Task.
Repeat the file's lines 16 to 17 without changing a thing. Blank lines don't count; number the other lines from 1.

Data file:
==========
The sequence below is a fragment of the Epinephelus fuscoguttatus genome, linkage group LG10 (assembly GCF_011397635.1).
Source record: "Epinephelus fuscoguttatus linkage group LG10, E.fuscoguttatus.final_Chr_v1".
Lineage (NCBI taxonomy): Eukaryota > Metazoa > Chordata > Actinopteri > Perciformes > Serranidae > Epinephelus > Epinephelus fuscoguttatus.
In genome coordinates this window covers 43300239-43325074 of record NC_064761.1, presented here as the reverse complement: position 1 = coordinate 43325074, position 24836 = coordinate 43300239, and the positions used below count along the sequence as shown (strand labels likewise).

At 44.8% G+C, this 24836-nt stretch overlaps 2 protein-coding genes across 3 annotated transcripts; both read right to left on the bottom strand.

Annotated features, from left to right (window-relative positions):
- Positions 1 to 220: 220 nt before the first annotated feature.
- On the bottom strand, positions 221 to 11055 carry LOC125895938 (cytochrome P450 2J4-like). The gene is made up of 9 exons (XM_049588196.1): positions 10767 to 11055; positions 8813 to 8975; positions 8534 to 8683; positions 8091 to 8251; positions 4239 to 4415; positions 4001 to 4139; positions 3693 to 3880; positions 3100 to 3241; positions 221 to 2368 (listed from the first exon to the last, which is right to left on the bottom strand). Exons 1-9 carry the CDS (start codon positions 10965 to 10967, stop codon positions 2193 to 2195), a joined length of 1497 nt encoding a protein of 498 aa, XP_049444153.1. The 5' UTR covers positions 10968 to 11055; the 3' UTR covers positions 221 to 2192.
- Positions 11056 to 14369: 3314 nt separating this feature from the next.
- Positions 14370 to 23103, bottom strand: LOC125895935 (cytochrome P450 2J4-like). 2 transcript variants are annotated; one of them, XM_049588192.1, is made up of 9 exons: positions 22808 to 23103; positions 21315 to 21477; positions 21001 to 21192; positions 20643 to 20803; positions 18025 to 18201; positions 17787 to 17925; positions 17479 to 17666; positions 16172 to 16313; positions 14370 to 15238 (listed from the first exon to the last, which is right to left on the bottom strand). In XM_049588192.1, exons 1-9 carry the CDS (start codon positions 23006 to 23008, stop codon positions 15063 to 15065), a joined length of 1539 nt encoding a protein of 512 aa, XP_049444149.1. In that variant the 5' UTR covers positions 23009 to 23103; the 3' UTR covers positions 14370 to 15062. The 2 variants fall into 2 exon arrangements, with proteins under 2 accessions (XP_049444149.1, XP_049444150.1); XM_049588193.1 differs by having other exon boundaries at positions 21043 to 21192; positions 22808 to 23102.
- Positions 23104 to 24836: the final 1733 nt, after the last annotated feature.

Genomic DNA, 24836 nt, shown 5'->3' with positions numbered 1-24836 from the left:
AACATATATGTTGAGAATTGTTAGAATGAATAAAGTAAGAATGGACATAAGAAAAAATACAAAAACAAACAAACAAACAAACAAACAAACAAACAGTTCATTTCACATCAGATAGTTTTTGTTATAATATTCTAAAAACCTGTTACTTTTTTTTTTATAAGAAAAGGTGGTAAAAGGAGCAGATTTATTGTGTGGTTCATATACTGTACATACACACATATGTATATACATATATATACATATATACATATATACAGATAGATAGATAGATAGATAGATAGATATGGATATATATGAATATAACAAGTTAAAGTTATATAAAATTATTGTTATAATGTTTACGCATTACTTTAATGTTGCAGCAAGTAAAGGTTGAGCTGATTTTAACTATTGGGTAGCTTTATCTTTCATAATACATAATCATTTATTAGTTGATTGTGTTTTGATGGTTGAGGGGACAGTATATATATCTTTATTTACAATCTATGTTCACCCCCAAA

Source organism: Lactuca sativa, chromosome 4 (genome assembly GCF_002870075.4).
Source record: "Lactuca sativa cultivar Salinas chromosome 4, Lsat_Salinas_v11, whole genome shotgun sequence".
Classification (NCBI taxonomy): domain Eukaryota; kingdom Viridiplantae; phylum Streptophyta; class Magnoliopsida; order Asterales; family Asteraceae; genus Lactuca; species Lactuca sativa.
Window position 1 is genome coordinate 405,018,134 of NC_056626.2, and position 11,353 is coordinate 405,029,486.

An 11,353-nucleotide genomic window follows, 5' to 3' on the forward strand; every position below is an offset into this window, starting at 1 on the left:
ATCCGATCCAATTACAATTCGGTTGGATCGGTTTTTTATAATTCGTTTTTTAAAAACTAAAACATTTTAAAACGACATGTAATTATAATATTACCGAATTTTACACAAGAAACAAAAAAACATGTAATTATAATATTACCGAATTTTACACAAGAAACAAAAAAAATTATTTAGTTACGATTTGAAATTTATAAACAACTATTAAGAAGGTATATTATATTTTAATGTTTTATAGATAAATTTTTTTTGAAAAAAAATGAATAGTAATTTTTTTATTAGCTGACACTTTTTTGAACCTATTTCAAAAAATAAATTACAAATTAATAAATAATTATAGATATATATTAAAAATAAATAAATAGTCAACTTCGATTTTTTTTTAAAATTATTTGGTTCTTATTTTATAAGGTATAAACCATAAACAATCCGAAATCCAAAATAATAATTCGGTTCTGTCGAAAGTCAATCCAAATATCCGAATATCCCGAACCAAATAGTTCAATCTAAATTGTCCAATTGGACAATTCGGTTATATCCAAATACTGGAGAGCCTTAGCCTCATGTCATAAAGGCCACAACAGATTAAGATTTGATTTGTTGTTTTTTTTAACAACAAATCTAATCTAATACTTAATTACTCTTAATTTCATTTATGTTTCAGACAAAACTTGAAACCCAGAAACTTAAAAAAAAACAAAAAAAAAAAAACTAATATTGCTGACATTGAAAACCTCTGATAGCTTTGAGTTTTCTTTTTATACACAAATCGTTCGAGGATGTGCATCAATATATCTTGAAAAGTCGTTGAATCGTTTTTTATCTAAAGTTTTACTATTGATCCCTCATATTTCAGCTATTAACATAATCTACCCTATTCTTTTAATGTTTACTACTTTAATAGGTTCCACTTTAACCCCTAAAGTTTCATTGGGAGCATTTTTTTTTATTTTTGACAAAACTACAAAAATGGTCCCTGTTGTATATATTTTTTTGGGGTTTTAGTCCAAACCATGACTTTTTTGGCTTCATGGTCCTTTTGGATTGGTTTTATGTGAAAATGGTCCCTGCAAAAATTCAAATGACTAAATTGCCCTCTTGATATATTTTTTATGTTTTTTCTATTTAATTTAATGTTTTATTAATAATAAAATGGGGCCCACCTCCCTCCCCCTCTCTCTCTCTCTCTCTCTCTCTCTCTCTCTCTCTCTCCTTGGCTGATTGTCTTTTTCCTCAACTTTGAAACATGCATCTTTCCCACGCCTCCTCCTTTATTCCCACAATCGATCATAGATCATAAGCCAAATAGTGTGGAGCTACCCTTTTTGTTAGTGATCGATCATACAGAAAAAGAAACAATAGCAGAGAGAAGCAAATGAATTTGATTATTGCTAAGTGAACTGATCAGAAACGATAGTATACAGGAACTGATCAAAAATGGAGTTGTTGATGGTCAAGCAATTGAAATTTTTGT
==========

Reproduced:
Classification (NCBI taxonomy): domain Eukaryota; kingdom Viridiplantae; phylum Streptophyta; class Magnoliopsida; order Asterales; family Asteraceae; genus Lactuca; species Lactuca sativa.
Window position 1 is genome coordinate 405,018,134 of NC_056626.2, and position 11,353 is coordinate 405,029,486.